Whether your approach uses video, podcasting, audio or screencasting, it's time to dabble with flipped curriculum as a homework replacement for the worksheet. It's just a matter of playing to the crowd, remarked Maria Elena Yepes, director for the learning assistance center at East Los Angeles College. “Our students spend hours viewing and forwarding videos they find interesting to their friends and classmates. Incorporating videos as instructional tools could increase student interest and participation in class.”
Furthermore, said Wendy Johnson, director of library services and e-learning coordinator at River Parishes Community College (LA), “Students and parents are more likely to watch a two-minute video than read a printed four-paragraph announcement.” She believes that “a video — when done correctly — catches attention better than most print sources."
And nobody says you have to go it alone. University of Nevada, Reno Technology Coordinator Shawn Pennell recommended getting students involved. “Students can engage in digital storytelling where they create stories and bring them to life while using the writing process to storyboard.”
Williamsville's Ostafew concurred. “Screencasting with apps like Explain Everything allows students to demonstrate mastery, and it allows teachers to record lessons and post them online where students can access them anywhere.”
4) Juggling Multiple Display Devices
All it takes is a teacher futzing with a piece of wayward technology for students’ attention to wander. Karolyn van Putten, a psychology professor at Peralta College (CA), said that, to minimize the performance opportunities for your class clowns, make sure you know how to use the interactive equipment in your classroom, including projectors, interactive whiteboards, document cameras and digital playback devices.
Microsoft certified trainer Heather Ackmann pointed out that, with programs such as Apple AirPlay and the Miracast standard “or even some simple third party apps, projecting wirelessly from any device is simple and something every educator should master. No fumbling necessary, and no need to stand behind a podium anymore.”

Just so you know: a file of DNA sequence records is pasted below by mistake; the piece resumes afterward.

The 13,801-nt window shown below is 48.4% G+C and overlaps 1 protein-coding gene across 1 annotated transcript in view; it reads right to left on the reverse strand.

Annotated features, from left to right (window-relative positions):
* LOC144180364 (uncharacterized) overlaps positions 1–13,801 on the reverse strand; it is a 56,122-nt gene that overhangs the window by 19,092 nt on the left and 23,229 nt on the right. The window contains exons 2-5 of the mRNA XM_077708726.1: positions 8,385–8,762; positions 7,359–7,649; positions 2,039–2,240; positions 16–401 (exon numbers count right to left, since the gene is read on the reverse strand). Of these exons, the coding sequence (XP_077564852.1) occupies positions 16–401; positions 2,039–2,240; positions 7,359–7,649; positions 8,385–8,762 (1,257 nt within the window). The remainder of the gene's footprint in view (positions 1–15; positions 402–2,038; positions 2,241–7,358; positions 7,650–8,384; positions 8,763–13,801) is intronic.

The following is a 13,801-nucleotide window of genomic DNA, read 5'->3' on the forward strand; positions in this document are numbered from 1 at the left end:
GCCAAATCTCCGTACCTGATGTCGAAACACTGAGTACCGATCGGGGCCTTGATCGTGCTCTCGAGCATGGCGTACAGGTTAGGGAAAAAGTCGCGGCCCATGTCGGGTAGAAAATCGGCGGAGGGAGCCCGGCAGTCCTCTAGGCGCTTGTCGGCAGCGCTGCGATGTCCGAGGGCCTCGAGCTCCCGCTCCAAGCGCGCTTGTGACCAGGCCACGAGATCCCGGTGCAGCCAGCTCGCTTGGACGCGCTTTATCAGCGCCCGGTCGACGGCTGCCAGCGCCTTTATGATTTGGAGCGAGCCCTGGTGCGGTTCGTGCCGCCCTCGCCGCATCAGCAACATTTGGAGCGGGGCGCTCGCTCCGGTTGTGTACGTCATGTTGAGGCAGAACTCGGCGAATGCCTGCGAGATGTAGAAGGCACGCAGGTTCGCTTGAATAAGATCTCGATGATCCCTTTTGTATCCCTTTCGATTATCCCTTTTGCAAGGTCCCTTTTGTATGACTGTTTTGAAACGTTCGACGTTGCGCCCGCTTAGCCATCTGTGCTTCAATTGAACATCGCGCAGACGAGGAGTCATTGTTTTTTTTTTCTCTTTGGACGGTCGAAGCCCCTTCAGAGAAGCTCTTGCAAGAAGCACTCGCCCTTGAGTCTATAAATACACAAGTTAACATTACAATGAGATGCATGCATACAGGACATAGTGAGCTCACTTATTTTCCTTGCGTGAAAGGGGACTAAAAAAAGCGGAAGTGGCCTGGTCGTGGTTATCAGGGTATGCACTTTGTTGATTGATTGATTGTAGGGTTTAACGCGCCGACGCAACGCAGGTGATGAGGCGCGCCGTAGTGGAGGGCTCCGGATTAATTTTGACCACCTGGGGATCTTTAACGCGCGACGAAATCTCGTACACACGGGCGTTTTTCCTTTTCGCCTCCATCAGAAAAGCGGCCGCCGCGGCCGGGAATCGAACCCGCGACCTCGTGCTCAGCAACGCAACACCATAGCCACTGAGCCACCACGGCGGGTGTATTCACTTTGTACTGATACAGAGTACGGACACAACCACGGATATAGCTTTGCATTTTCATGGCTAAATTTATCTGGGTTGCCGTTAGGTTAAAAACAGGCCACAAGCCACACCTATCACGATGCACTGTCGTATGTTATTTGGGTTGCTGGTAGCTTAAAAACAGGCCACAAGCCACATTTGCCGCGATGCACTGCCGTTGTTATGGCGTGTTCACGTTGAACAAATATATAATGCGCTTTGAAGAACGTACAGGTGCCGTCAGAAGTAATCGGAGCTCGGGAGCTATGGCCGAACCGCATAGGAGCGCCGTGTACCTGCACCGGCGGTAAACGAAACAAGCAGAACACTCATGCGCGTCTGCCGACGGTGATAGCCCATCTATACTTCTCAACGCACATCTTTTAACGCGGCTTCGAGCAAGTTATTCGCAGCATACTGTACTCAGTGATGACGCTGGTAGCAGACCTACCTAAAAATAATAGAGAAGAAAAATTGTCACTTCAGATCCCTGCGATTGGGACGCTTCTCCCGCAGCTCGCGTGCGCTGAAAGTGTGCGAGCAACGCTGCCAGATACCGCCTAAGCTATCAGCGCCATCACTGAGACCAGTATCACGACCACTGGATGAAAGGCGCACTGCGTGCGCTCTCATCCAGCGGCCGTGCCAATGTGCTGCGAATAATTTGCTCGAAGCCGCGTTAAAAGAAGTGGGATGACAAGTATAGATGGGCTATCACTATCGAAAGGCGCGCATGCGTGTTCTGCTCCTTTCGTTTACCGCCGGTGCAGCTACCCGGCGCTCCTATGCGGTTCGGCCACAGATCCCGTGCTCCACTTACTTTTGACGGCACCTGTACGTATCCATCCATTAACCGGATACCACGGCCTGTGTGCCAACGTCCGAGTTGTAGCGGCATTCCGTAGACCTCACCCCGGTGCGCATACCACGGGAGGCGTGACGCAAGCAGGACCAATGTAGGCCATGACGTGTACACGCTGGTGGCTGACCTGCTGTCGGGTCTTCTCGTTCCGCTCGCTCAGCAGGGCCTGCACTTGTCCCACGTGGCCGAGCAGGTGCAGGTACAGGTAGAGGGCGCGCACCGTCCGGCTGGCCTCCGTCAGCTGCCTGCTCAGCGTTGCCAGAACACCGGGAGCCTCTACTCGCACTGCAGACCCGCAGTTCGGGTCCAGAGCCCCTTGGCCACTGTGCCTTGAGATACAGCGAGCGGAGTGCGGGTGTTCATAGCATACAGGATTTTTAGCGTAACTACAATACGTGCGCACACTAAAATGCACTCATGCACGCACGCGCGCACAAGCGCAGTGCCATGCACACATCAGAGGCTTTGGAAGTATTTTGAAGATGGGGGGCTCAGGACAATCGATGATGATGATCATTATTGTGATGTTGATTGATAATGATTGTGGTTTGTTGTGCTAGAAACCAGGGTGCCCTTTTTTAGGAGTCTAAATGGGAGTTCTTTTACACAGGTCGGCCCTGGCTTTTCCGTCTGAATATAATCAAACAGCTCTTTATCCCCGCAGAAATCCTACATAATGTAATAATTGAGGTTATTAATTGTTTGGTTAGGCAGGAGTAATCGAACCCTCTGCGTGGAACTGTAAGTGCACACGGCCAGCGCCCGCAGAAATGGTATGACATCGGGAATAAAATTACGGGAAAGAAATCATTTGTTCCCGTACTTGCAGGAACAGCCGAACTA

Let's not forget management of student devices. “Without the ability to appropriately manage technology use, technology is often inappropriately used, lost, broken and becomes more of a classroom disruption than an effective tool for student learning,” insisted Phil Hardin, IMPACT project director at Iredell-Statesville Schools (NC).
Make sure you mix it up, too. Cameron Mount, an instructor of English for Brookdale Community College (NJ), said, “Just about everything available in the room to use should be used. Variation in modes of instruction is not just a good idea; it's practically compulsory in the day of the [individualized education program] and multimodal learning.”
5) Perfecting Presentations
According to Jim Rose, director for career and college pathways at Oxnard Union High School District (CA), educators shouldn’t stop at learning how to use PowerPoint or Google Slides. He suggested that they pursue “the ability to use a variety of presentation devices and software to convey ideas and information.”
Steven Fournier, tech integrator and math teacher for Shaker Regional School District (NH), agreed, recommending that teachers use “multiple presentation Web tools such as Prezi [and] Animoto to vary how material is presented.”
Brookdale's Mount said, “Simply plopping text into a giant Word document doesn't cut it. And ‘tarting up’ PowerPoints with a hundred words per slide is exhausting and misses the point of the software completely.” Teachers should look to “Convey your information, but do it in a way that makes sure the most important information isn't lost." The goal should be to learn how “to present the text in a fashion that is legible, useful and easy to navigate.”
Mark Emmons, technology coach for Leyden High School District 212 (IL), put it concisely: "Turning data and related concepts into concise and cogent graphical representations streamlines learning."
Dian Schaffhauser is a senior contributing editor for 1105 Media's education publications THE Journal and Campus Technology. She can be reached at email@example.com or on Twitter @schaffhauser.